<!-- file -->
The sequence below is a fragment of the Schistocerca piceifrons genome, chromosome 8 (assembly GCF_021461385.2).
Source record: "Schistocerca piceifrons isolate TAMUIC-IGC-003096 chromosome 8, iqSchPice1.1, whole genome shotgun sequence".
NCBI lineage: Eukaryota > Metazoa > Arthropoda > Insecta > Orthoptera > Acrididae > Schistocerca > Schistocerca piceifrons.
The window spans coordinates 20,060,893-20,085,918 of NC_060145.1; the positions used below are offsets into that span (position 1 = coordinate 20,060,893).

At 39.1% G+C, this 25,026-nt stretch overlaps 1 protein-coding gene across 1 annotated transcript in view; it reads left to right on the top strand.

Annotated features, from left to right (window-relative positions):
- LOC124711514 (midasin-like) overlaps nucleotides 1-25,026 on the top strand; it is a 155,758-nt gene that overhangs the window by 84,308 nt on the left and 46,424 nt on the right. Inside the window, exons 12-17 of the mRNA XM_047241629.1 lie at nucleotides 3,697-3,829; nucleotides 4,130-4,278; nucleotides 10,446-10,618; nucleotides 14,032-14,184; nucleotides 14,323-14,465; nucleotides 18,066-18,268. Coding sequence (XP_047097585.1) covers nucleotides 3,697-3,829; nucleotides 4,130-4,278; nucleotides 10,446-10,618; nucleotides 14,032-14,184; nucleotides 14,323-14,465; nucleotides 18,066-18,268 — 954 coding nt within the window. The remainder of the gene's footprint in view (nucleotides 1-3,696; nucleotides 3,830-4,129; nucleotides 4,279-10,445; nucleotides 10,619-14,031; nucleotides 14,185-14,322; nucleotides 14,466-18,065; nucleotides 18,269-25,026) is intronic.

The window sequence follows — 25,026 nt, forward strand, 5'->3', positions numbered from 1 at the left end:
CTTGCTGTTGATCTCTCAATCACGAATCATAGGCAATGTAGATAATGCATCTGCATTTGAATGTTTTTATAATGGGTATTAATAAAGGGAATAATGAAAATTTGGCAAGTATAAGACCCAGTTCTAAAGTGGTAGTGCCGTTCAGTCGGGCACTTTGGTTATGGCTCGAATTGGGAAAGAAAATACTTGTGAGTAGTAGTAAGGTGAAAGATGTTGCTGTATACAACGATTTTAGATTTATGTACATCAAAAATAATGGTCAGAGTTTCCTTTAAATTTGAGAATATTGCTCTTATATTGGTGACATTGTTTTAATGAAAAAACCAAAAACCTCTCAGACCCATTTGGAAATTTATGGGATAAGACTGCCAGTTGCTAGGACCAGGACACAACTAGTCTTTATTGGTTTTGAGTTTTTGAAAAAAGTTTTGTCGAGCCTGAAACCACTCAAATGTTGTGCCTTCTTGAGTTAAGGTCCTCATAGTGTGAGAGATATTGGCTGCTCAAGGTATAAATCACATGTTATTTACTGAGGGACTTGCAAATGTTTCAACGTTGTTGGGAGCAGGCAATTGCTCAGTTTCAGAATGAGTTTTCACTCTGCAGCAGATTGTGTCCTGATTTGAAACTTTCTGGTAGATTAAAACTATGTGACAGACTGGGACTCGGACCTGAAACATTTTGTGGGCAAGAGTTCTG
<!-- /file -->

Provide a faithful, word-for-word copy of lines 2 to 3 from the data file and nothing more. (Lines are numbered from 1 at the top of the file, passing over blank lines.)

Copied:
Source record: "Schistocerca piceifrons isolate TAMUIC-IGC-003096 chromosome 8, iqSchPice1.1, whole genome shotgun sequence".
NCBI lineage: Eukaryota > Metazoa > Arthropoda > Insecta > Orthoptera > Acrididae > Schistocerca > Schistocerca piceifrons.